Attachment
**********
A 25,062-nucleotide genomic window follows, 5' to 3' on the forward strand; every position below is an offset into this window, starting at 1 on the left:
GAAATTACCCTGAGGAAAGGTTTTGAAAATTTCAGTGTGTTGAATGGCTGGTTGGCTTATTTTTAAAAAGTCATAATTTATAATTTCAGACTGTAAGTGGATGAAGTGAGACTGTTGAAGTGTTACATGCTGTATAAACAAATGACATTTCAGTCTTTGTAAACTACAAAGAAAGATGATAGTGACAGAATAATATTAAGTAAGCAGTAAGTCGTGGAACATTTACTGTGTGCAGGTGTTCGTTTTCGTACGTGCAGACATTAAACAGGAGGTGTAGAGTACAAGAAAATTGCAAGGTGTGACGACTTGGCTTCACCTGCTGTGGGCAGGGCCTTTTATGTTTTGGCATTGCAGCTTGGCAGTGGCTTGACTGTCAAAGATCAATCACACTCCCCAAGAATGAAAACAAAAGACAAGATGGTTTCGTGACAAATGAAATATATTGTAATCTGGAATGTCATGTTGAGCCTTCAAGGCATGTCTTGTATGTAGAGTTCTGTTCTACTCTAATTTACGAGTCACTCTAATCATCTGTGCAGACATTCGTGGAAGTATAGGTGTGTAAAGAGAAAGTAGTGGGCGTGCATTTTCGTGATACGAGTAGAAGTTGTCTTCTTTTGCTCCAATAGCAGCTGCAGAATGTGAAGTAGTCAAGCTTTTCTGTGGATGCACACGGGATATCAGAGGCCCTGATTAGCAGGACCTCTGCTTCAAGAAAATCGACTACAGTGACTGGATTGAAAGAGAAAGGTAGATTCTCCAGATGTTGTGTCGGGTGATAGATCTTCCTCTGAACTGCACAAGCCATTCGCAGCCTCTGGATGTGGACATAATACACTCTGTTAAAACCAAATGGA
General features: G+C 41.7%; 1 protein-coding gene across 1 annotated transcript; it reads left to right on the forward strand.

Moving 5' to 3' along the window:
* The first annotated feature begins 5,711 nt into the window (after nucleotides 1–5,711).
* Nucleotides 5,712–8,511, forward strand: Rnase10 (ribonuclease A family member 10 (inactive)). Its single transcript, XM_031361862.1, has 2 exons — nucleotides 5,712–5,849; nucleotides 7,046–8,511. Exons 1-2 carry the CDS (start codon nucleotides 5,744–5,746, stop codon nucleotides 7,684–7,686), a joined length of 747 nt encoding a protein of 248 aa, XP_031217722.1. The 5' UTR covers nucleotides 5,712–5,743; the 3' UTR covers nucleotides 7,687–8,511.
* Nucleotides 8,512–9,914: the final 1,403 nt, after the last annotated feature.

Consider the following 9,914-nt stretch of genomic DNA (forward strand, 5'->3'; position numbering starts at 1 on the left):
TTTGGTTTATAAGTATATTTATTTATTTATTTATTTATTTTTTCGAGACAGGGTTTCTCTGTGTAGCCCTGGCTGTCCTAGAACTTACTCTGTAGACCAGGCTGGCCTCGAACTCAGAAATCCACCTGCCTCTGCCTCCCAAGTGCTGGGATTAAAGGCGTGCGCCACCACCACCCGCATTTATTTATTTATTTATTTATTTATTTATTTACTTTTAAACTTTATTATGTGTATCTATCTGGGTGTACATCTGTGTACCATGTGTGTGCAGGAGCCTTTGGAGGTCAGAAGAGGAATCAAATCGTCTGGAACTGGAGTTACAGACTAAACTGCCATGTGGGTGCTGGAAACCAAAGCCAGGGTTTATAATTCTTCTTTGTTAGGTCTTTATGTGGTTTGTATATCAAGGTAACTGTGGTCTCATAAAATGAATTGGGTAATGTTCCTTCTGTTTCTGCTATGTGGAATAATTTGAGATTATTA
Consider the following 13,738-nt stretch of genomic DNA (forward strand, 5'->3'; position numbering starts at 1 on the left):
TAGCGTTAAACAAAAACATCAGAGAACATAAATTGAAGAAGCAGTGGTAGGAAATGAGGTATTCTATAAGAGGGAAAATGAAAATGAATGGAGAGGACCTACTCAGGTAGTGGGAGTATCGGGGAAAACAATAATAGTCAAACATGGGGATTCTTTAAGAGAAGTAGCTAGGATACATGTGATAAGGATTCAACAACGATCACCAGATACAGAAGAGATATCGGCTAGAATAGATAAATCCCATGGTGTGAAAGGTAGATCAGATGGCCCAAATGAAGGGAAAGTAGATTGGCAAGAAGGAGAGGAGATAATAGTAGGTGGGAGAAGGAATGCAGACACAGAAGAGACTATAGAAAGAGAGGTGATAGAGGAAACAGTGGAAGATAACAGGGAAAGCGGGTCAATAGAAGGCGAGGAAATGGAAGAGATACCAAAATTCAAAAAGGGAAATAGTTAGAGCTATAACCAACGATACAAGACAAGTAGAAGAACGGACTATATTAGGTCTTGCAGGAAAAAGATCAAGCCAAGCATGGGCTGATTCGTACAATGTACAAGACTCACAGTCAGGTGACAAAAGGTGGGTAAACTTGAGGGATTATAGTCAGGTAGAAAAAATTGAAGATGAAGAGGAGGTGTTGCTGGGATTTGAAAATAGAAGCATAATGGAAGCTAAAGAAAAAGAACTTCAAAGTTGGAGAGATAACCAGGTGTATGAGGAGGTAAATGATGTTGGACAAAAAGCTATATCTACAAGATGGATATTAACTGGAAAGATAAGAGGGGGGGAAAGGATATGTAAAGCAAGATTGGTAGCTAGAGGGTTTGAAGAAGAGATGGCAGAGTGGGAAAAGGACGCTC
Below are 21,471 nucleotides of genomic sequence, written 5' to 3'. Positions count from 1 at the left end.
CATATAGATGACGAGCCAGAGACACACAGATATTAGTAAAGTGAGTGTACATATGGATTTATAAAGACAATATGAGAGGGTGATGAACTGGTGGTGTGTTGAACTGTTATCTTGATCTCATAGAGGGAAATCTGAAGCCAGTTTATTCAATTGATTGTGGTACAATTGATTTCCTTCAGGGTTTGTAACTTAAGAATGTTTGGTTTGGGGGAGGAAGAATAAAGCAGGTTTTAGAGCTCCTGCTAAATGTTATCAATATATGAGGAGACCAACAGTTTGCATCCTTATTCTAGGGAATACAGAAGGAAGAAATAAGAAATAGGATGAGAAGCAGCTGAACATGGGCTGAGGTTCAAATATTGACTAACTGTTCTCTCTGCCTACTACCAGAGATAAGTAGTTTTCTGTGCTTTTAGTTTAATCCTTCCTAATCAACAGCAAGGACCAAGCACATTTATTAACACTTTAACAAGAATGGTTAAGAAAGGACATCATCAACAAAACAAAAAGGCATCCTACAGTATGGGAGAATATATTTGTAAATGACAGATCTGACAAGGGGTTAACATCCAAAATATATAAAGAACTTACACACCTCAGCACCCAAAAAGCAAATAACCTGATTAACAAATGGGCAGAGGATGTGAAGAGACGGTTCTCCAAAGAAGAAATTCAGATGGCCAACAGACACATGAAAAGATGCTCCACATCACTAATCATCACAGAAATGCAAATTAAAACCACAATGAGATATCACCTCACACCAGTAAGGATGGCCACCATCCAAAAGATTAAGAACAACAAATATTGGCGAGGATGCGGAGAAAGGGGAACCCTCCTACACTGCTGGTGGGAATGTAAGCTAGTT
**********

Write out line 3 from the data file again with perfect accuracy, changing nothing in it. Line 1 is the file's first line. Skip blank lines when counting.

General features: G+C 41.7%; 1 protein-coding gene across 1 annotated transcript; it reads left to right on the forward strand.